Luke, I am your father
It has some structural similarities to a couple of other books I've been thinking about lately, Conrad's Heart of Darkness and Fitzgerald's The Great Gatsby. In each case the story is told by a narrator but the central character, part man and part myth, is often offstage.
That central character in ATKM is Willie Stark, a thinly disguised simulacrum of Huey Long, the Governor and later Senator. The narrator, Jack Burden, is a troubled, cynical, and difficult child of privilege who nonetheless rejects family money. After various failures (a PhD dissertation abandoned almost complete, a rejected proposal, a failed marriage) he finds work as a reporter and starts covering Willie Stark, teetotaler, idealistic populist, self-educated lawyer, and backwoods farmer who is lured into running for governor, subsequently becoming the Governor's right hand man.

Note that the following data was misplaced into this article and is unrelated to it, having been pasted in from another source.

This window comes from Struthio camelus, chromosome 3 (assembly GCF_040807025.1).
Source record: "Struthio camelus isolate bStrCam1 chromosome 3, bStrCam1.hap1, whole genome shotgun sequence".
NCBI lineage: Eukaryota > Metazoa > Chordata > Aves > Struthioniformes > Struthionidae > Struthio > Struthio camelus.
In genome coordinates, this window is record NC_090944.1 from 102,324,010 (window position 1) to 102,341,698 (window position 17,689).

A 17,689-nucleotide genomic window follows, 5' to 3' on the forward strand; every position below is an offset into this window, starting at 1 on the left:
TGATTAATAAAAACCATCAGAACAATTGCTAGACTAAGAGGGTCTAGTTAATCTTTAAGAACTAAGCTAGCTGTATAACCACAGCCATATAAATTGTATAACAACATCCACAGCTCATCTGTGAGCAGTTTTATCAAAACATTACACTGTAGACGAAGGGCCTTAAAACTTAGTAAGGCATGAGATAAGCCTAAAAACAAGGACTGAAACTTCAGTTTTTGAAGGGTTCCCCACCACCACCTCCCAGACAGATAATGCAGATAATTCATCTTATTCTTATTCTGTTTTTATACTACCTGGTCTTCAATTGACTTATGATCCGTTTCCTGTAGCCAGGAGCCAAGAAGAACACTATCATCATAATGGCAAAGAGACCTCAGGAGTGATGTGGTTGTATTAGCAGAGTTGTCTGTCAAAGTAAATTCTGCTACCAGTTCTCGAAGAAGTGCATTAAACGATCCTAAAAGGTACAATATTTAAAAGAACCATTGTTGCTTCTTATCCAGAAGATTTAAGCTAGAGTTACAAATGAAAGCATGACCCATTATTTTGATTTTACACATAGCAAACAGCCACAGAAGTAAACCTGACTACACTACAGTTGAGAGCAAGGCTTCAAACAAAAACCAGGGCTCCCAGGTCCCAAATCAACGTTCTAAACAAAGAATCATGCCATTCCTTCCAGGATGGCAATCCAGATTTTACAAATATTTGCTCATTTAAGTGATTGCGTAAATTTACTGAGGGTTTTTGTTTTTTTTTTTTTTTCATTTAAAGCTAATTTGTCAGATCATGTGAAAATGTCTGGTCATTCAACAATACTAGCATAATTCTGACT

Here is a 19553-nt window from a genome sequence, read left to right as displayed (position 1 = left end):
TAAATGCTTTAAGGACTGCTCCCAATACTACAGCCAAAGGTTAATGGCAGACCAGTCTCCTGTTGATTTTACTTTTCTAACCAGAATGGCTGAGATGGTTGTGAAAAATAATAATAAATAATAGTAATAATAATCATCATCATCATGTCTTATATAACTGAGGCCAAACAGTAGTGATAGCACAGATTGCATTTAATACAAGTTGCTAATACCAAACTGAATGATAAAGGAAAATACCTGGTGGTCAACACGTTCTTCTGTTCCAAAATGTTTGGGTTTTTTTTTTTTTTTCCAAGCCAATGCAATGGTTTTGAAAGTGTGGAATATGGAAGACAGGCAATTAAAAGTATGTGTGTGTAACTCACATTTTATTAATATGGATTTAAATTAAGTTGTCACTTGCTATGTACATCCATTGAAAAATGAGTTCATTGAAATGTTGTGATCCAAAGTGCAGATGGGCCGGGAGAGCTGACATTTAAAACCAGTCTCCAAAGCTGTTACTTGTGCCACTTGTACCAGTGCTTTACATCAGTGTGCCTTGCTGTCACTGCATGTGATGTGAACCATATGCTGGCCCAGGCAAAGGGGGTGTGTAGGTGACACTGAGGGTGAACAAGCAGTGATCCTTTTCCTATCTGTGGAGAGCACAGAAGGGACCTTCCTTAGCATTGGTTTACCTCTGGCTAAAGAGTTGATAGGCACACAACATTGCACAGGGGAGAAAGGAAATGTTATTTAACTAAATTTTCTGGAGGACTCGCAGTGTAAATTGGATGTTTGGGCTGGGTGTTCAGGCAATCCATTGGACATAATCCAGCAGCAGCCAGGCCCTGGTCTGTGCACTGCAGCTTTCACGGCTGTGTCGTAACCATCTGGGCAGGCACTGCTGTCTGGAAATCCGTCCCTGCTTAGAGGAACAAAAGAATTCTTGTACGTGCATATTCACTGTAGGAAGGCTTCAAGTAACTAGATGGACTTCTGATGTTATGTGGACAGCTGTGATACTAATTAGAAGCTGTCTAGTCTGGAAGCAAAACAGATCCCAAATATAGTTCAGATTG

Warren won a Pulitzer for this novel, and he won another for his poetry. The poet doesn't spurn sometimes flowery language:
Sugar-Boy was driving the Cadillac, and it was a pleasure to watch him. Or it would have been if you could detach your imagination from the picture of what near a couple of tons of expensive mechanism looks like after it’s turned turtle three times at eighty and could give your undivided attention to the exhibition of muscular co-ordination, satanic humor, and split-second timing which was Sugar-Boy’s when he whipped around a hay wagon in the face of an oncoming gasoline truck and went through the rapidly diminishing aperture close enough to give the truck driver heart failure with one rear fender and wipe the snot off a mule’s nose with the other.
Warren, Robert Penn. All the King's Men (p. 5). HMH Books. Kindle Edition.I found it a gripping read as well as deeply insightful about Louisiana, politics, politics Louisiana style, and human nature.